OBJECTIVE: To explore differences in the prevalence of healthcare-associated infections (HAIs) according to survey methodology.
DESIGN: Repeated point and period prevalence survey strategies.
SETTING: University-affiliated primary and tertiary care center.
METHODS: Analysis of data collected from 2006 to 2012 from annual HAI prevalence surveys using definitions proposed by the US Centers for Disease Control and Prevention. The study design allowed the analysis of the same data in the format of a point or a period prevalence survey.
RESULTS: Pooled point and period HAI prevalence was 7.46% and 9.84% (+32%), respectively. This additional 32% was mainly attributable to infections of the lower respiratory tract (2.42% vs 3.20% [+32%]) and the urinary tract (1.76% vs 2.62% [+49%]). Differences in surgical site infections (1.02% vs 1.20% [+19%]) and bloodstream infections (0.76% vs 0.86% [+13%]) were smaller. HAI prevalence for the point and period methodology in acute and long-term care were 7.47% versus 9.38 (+26%) and 8.37% versus 11.89% (+42%), respectively. Differences were stable over time. Focusing on the 4 major HAIs (respiratory tract, urinary tract, surgical site, and bloodstream infections) misses one-quarter of all HAIs.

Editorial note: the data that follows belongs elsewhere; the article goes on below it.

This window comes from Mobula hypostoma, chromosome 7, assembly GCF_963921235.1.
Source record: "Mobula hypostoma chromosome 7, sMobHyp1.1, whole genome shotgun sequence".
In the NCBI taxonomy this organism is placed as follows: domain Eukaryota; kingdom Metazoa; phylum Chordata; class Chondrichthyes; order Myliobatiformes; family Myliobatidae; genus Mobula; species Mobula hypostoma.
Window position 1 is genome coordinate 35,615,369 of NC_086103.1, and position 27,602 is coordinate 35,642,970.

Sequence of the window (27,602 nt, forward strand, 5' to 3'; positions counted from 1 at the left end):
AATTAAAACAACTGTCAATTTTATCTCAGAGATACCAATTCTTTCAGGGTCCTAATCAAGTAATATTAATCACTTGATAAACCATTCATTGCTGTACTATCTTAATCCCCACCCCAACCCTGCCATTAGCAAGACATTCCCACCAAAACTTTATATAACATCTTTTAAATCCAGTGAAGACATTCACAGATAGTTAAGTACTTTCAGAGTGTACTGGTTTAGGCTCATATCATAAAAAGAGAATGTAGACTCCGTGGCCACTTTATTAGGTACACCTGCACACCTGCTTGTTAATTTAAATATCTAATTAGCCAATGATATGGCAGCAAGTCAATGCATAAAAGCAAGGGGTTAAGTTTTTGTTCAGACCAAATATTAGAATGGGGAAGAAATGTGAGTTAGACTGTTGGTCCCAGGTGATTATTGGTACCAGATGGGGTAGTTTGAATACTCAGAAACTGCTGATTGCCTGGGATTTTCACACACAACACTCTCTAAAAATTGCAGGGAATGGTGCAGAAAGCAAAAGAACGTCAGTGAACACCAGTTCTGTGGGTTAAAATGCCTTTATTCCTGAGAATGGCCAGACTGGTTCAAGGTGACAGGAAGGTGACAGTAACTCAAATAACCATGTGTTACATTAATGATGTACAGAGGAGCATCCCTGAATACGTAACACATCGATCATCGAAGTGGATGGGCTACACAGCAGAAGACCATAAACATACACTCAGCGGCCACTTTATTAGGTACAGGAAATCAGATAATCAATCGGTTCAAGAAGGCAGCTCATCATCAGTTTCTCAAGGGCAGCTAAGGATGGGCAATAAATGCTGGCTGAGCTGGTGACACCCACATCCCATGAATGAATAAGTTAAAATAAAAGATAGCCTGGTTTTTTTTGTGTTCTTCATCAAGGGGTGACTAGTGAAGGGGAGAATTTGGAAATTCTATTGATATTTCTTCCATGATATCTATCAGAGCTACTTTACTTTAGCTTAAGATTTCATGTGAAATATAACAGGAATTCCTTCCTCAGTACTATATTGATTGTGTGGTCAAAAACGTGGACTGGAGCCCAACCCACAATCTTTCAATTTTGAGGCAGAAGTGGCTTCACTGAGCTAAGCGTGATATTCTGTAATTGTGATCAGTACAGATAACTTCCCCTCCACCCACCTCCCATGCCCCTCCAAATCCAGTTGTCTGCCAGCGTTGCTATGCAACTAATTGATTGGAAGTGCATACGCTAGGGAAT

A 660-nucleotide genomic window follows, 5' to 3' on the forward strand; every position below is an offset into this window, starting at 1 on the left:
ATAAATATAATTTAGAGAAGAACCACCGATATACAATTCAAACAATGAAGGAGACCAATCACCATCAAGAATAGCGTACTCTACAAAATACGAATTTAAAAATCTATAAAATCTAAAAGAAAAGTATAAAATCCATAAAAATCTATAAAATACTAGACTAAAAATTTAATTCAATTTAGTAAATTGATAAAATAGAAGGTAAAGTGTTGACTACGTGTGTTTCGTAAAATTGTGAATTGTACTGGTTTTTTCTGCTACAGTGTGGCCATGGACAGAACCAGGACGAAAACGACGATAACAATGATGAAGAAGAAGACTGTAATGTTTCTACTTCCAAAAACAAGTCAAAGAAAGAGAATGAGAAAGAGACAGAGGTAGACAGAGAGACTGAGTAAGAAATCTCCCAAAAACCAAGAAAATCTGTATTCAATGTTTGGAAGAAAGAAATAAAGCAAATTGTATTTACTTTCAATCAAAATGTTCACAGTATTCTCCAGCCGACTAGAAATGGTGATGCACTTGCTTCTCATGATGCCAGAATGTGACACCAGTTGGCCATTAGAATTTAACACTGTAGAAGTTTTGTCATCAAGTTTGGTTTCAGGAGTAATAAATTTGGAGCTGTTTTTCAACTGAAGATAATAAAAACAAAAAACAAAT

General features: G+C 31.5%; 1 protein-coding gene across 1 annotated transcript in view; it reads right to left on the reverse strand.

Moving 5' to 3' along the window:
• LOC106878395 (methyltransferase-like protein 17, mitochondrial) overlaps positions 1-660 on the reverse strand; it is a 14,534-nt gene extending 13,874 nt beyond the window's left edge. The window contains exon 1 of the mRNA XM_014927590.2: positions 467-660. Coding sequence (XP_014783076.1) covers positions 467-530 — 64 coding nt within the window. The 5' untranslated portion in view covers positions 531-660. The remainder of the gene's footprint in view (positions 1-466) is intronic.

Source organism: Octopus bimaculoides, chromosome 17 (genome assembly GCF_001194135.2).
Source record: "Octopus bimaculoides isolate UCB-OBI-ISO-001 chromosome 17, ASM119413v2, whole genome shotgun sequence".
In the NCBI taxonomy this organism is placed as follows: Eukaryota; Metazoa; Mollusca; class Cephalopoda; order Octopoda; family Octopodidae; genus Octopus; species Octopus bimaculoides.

CONCLUSIONS: More HAIs are identified by the period prevalence method, especially those of shorter duration (lower respiratory and urinary tract), which would make this method more suitable to be used in long-term care. Results of the 2 study methods cannot be benchmarked against each other.